The analysis given in the supplementary material^{1} indicates that the expectation density at an atomic centre in units of the standard deviation and assuming an equal atom distribution falls dramatically with a reduction in the resolution limit of the data. For data with resolution 1.7 Å and perfect phases the density at an atomic centre is about 5σ, which means that with perfect phases the atoms will show up well. The corresponding atomic centre density for perfect phases at 1.0 Å is about 11σ. Approximately, for a mean phase error of say 75°, the expectation values at atomic centres must be multiplied by cos75° (0.259), giving 2.8σ and 1.3σ for data resolutions of 1.0 and 1.7 Å, respectively. This gives a sufficiently good starting point for at the higher resolution but not at the lower. A lower initial mean phase error, in the region 55–60°, might enable a structure to be refined at 1.7 Å, but such a starting point may be difficult to achieve.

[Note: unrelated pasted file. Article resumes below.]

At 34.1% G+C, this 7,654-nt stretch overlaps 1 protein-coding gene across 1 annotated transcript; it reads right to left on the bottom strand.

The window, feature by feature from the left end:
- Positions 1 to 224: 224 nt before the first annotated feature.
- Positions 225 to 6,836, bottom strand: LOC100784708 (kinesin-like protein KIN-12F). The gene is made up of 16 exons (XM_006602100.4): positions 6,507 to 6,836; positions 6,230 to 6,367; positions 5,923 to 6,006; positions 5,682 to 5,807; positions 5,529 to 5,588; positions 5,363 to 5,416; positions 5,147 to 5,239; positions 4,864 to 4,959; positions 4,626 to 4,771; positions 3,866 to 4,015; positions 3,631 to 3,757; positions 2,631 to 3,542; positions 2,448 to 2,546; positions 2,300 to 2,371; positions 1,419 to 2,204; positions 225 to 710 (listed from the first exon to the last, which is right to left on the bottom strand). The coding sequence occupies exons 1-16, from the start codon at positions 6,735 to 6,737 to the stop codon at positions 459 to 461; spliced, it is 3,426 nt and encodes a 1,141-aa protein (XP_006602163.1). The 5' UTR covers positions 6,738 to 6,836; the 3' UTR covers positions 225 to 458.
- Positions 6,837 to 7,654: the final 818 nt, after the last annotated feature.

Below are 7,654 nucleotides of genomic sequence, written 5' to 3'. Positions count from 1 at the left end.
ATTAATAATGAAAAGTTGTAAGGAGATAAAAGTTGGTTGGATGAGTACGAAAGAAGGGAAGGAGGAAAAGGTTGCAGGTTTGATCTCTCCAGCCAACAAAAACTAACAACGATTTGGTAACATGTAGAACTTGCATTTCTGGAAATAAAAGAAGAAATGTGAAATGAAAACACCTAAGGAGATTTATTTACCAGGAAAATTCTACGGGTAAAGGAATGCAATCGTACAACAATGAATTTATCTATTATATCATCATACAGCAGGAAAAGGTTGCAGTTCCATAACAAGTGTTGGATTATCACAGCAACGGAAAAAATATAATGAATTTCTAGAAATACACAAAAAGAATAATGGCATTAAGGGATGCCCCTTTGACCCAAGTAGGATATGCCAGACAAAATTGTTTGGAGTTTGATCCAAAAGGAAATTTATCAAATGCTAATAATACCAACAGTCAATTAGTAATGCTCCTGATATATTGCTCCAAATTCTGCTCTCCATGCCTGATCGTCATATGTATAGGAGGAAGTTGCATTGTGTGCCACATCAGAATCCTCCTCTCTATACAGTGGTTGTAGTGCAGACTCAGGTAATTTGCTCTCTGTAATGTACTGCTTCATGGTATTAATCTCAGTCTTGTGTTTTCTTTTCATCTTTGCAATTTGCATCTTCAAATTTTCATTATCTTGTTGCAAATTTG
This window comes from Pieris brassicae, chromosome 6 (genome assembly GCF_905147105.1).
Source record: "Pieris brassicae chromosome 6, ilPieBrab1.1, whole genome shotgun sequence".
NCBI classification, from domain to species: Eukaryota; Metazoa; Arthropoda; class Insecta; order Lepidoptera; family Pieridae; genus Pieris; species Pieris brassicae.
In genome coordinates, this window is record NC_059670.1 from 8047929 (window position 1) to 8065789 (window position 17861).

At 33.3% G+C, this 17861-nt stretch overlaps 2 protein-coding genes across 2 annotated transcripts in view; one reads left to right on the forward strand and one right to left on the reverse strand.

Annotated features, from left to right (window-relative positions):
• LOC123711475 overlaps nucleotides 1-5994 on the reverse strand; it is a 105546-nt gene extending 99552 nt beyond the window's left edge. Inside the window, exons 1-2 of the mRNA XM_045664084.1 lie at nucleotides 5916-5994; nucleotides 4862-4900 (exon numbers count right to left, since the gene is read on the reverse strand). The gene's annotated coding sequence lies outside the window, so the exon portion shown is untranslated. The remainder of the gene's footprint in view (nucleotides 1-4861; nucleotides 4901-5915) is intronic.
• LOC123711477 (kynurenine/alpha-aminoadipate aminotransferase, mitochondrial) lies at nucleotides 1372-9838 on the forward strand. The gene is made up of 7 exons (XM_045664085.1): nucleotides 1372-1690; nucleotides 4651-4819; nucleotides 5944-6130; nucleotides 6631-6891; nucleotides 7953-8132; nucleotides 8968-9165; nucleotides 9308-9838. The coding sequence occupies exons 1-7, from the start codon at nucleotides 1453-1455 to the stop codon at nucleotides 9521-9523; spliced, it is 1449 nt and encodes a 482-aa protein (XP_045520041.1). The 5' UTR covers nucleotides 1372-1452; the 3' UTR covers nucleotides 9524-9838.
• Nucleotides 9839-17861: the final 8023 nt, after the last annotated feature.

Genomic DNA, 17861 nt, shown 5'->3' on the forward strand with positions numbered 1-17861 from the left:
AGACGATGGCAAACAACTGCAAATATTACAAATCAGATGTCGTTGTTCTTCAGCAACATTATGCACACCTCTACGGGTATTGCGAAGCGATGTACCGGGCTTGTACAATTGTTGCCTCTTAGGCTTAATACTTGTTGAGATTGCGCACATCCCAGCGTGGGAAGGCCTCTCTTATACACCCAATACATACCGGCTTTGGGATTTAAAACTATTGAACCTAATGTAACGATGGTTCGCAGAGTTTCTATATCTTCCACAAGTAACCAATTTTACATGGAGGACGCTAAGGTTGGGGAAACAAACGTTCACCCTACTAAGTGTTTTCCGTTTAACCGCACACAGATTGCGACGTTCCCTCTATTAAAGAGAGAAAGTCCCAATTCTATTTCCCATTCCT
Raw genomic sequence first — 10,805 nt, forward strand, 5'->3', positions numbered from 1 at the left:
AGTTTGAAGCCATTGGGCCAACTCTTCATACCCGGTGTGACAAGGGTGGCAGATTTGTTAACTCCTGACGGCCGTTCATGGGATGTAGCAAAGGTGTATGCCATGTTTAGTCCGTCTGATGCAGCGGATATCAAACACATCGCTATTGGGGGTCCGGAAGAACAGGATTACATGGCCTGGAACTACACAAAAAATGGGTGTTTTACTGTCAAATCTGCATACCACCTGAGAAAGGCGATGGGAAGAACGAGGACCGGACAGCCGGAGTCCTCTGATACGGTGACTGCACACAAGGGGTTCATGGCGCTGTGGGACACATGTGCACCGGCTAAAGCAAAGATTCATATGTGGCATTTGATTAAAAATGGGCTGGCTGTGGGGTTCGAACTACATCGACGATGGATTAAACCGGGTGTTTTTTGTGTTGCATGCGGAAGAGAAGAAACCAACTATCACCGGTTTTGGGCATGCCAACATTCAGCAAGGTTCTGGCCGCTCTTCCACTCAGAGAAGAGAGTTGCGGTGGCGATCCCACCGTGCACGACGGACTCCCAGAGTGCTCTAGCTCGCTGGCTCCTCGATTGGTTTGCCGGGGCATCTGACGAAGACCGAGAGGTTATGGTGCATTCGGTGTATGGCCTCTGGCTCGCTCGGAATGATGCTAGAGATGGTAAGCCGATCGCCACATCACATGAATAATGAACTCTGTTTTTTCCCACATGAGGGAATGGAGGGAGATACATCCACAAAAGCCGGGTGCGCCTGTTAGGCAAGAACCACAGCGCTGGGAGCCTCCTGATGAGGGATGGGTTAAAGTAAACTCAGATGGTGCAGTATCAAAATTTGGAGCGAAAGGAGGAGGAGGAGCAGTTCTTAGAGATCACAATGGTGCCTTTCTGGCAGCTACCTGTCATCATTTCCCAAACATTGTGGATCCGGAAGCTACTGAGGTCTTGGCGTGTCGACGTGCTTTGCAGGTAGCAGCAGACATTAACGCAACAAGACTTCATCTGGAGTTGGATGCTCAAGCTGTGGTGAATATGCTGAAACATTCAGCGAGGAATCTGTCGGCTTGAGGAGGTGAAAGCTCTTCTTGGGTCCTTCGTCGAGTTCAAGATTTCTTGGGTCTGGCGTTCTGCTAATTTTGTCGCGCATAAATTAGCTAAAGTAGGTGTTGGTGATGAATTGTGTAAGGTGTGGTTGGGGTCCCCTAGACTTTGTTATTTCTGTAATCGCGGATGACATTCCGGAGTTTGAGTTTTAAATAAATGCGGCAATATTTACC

However, even if a suitable starting point for ^{1} also shows that the expectation density at atomic centres favours heavier atoms disproportionately. In trials with known structures with data sets in the resolution range 1.5–1.7 Å, the application of DDM gives final mean phase errors of the order of 45–50° and the final maps tend to show all S atoms and many O and N atoms but comparatively few C atoms, although C=O often appears as a single peak. For atoms bonded to three other atoms the density is often weak or missing because for 1.6 ± 0.1 Å data they lie in the diffraction ripple minimum of the neighbouring atoms. This category includes the C^{α} atoms, so the main chain appears broken and automated chaintracing methods fail.
could be found, the difficulties with lowresolution data do not end there. The supplementary materialThe atomic resolution required for a successful solution has severely limited the proportion of structures to which ACORN could be applied, so we have endeavoured to extend the resolution range of applicability, the results of which we now report.
3. Artificially extending the data